|Category Administrative unit|
Number 32 Councils
Government Council government
|Populations 21,400 (Orkney Islands) – 593,200 (Glasgow)|
Areas 67 square miles (170 km) (Dundee) - 11,838 square miles (30,660 km) (Highland)
Subdivisions of scotland
For local government purposes, Scotland is divided into 32 areas designated as "council areas", which are all governed by unitary authorities designated as "councils". They have the option under the Local Government (Gaelic Names) (Scotland) Act 1997 of being known (but not re-designated) as a "comhairle" when opting for a Gaelic name; only Comhairle Nan Eilean Siar (Council of the Western Isles) has chosen this option, whereas the Highland Council (Comhairle na Gaidhealtachd) has adopted its Gaelic form alongside its English equivalent informally.
- Subdivisions of scotland
- History of the subdivisions of Scotland
- Council areas
- Other subdivisions
- Police and fire services
- Electoral and valuation
- Eurostat NUTS
- Land registration
- Civil parishes
The council areas have been in existence since 1 April 1996, under the provisions of the Local Government etc. (Scotland) Act 1994.
Historically, Scotland has been divided into 34 counties or shires. Although these no longer have any administrative function, they are still used to some extent in Scotland for cultural and geographical purposes.
History of the subdivisions of Scotland
Traditionally burghs have been the key unit of the local government of Scotland, being highly autonomous entities, with rights to representation in the old Parliament of Scotland. Even after the Acts of Union 1707, burghs continued to be the principal subdivision. Until 1889 administration was on a burgh and parish basis.
The years following 1889 saw the introduction of a hierarchy of local government administration comprising counties, counties of cities, large burghs and small burghs.
With effect from 16 May 1975 and until 31 March 1996 the local government divisions of Scotland consisted of an upper tier of regions each containing a lower tier of districts except for the single-tier island council areas.
Source: 2011 Census for Scotland
Scotland has several other administrative divisions, some of which are handled by joint boards of the councils.
Police and fire services
The Police and Fire Reform (Scotland) Act 2012 resulted in the merger of local police and fire services on 1 April 2013 to form the Police Service of Scotland (Scottish Gaelic: Seirbheis Phoilis na h-Alba) and the Scottish Fire and Rescue Service (SFRS, Scottish Gaelic: Seirbheis Smàlaidh agus Teasairginn na h-Alba).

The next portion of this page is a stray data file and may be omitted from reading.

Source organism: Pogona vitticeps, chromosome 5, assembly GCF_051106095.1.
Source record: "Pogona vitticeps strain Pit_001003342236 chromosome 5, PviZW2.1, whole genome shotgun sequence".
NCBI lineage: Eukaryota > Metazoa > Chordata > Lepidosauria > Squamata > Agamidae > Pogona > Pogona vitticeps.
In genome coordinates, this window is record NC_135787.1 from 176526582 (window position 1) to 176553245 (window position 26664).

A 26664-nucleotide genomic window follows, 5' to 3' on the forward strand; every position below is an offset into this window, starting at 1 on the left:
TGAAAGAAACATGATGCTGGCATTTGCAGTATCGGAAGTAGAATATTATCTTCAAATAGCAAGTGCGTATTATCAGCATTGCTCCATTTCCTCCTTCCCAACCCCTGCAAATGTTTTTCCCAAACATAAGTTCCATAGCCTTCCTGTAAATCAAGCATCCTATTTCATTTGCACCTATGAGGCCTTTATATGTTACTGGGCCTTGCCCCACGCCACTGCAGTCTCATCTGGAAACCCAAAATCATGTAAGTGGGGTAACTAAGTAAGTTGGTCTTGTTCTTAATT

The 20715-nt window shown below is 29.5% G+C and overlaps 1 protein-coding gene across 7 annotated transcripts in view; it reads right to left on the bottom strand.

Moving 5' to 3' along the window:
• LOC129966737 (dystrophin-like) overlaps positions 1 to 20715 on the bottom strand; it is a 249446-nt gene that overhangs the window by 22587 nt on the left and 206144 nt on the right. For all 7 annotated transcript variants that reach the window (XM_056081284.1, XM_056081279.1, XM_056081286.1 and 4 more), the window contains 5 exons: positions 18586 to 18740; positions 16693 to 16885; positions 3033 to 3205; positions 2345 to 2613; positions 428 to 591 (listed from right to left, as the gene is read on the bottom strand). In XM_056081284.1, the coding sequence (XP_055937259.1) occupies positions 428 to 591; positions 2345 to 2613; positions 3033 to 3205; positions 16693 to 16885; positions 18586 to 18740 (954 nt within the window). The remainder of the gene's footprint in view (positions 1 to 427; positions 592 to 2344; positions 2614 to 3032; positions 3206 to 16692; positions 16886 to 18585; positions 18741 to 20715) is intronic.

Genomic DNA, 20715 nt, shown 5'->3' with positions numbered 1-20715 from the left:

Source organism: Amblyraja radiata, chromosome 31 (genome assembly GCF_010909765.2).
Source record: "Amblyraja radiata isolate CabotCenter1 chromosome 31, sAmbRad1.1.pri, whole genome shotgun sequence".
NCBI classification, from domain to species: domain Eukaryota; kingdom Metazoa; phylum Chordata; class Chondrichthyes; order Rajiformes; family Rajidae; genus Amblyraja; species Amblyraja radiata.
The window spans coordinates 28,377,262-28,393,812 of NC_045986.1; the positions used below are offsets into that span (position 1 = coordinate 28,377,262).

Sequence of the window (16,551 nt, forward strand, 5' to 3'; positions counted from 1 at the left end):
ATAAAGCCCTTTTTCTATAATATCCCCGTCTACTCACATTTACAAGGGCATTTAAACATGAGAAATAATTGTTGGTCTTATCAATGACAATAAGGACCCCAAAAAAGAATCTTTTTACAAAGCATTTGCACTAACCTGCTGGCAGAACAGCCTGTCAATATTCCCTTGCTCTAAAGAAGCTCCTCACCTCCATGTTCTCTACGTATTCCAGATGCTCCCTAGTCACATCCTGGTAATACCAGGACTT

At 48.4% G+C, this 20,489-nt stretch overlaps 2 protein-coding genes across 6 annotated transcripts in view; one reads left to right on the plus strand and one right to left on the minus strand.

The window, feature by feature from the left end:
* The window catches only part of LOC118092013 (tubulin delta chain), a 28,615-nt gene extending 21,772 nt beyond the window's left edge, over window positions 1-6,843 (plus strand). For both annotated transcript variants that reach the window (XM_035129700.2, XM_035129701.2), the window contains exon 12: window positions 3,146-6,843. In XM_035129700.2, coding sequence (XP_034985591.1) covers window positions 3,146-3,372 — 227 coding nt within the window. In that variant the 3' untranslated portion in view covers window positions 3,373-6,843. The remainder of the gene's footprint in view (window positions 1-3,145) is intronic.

Policing was the responsibility of the Cities and Burghs of Scotland. (see List of burghs in Scotland)
(1975 - 2013)
Police and fire service areas date from the era (1975 to 1996) of regions and districts and island council areas.
Electoral and valuation
There are several joint boards for electoral registration and the purposes of property valuation for assessing council tax and rates.
See also NHS Scotland
Until 1 April 2014 the towns of Cambuslang and Rutherglen were in the Greater Glasgow and Clyde health board area despite being located in South Lanarkshire. They are now part of NHS Lanarkshire.
The Scottish Government has created seven "Regional Transport Partnerships", for establishing transport policy in the regions. They broadly follow council area groupings.
In the Eurostat Nomenclature of Territorial Units for Statistics (NUTS), Scotland is a level-1 NUTS region, coded "UKM", which is subdivided as follows:
The current land registration system in Scotland divides Scotland into 33 counties, each coming into effect on various dates between 1981 and 2003. These areas in most cases resemble those of the pre-1975 administrative counties with Glasgow being the only current city to form a registration county.
Sheriffdoms are judicial areas. Since 1 January 1975, these have been six in number:
Scotland is divided into 871 civil parishes which often resemble same-named but legally different ecclesiastical parishes. Although they have had no administrative function since 1930, they still exist and are still used for statistical purposes such as the census. Many former civil parish areas also continue to form current registration districts. It should be noted that many boundary changes have occurred over the years and that an area currently derived from an old parish might no longer contain a place previously within that parish. Similarly, county boundaries (as still used for land registration) have also changed over the years such that a parish mentioned historically (generally before the 1860s) as being in one county (or sometimes two due to straddling a border) might now be in a neighbouring county and consequentially in a different succeeding council area.
The base level of sub-division in Scotland is that of communities, which may elect community councils (CCs). The main role of the CCs is to channel local opinion to larger local-government bodies. Otherwise, they have very limited powers. There are around 1,200 communities in Scotland. Not all communities have councils; some have joint councils.
Scottish communities are the nearest equivalent to civil parishes in England.